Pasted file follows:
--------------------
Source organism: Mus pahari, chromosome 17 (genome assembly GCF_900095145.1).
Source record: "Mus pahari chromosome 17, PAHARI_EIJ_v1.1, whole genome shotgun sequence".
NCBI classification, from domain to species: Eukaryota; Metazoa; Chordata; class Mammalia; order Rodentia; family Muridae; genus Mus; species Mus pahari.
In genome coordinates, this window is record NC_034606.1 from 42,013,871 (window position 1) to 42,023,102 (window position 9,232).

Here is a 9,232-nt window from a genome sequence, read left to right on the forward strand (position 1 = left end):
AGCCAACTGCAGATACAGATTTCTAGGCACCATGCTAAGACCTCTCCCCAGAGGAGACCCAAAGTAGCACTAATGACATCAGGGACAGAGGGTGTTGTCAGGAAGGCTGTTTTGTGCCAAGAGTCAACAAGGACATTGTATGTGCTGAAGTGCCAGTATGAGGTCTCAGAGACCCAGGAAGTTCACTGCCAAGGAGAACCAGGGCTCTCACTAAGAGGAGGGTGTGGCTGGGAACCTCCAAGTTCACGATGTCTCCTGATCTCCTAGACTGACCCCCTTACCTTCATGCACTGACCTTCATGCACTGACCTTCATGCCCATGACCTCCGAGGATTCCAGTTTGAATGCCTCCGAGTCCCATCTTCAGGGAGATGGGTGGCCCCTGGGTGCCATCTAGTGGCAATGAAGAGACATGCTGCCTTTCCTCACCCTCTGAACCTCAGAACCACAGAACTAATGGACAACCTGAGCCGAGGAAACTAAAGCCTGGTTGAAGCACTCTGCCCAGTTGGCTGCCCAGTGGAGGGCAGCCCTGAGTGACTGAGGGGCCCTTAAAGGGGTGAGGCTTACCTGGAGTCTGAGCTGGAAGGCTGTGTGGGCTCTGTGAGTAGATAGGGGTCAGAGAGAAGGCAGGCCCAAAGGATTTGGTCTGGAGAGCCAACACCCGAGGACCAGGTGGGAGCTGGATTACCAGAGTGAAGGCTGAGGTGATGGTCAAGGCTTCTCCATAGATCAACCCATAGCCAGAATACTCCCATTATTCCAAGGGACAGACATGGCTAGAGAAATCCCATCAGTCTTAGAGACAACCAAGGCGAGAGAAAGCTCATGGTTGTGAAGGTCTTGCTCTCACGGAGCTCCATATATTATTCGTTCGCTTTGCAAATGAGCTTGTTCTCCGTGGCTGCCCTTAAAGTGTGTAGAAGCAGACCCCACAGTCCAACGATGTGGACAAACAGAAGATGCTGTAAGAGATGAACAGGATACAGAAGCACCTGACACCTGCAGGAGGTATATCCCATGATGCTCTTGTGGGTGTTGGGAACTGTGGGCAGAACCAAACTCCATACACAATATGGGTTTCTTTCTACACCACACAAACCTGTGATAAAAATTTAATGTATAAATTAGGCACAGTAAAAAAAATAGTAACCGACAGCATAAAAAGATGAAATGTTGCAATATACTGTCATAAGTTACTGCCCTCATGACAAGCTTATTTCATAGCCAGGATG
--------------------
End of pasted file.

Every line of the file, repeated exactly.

Source organism: Mus pahari, chromosome 17 (genome assembly GCF_900095145.1).
Source record: "Mus pahari chromosome 17, PAHARI_EIJ_v1.1, whole genome shotgun sequence".
NCBI classification, from domain to species: Eukaryota; Metazoa; Chordata; class Mammalia; order Rodentia; family Muridae; genus Mus; species Mus pahari.
In genome coordinates, this window is record NC_034606.1 from 42,013,871 (window position 1) to 42,023,102 (window position 9,232).

Here is a 9,232-nt window from a genome sequence, read left to right on the forward strand (position 1 = left end):
AGCCAACTGCAGATACAGATTTCTAGGCACCATGCTAAGACCTCTCCCCAGAGGAGACCCAAAGTAGCACTAATGACATCAGGGACAGAGGGTGTTGTCAGGAAGGCTGTTTTGTGCCAAGAGTCAACAAGGACATTGTATGTGCTGAAGTGCCAGTATGAGGTCTCAGAGACCCAGGAAGTTCACTGCCAAGGAGAACCAGGGCTCTCACTAAGAGGAGGGTGTGGCTGGGAACCTCCAAGTTCACGATGTCTCCTGATCTCCTAGACTGACCCCCTTACCTTCATGCACTGACCTTCATGCACTGACCTTCATGCCCATGACCTCCGAGGATTCCAGTTTGAATGCCTCCGAGTCCCATCTTCAGGGAGATGGGTGGCCCCTGGGTGCCATCTAGTGGCAATGAAGAGACATGCTGCCTTTCCTCACCCTCTGAACCTCAGAACCACAGAACTAATGGACAACCTGAGCCGAGGAAACTAAAGCCTGGTTGAAGCACTCTGCCCAGTTGGCTGCCCAGTGGAGGGCAGCCCTGAGTGACTGAGGGGCCCTTAAAGGGGTGAGGCTTACCTGGAGTCTGAGCTGGAAGGCTGTGTGGGCTCTGTGAGTAGATAGGGGTCAGAGAGAAGGCAGGCCCAAAGGATTTGGTCTGGAGAGCCAACACCCGAGGACCAGGTGGGAGCTGGATTACCAGAGTGAAGGCTGAGGTGATGGTCAAGGCTTCTCCATAGATCAACCCATAGCCAGAATACTCCCATTATTCCAAGGGACAGACATGGCTAGAGAAATCCCATCAGTCTTAGAGACAACCAAGGCGAGAGAAAGCTCATGGTTGTGAAGGTCTTGCTCTCACGGAGCTCCATATATTATTCGTTCGCTTTGCAAATGAGCTTGTTCTCCGTGGCTGCCCTTAAAGTGTGTAGAAGCAGACCCCACAGTCCAACGATGTGGACAAACAGAAGATGCTGTAAGAGATGAACAGGATACAGAAGCACCTGACACCTGCAGGAGGTATATCCCATGATGCTCTTGTGGGTGTTGGGAACTGTGGGCAGAACCAAACTCCATACACAATATGGGTTTCTTTCTACACCACACAAACCTGTGATAAAAATTTAATGTATAAATTAGGCACAGTAAAAAAAATAGTAACCGACAGCATAAAAAGATGAAATGTTGCAATATACTGTCATAAGTTACTGCCCTCATGACAAGCTTATTTCATAGCCAGGATG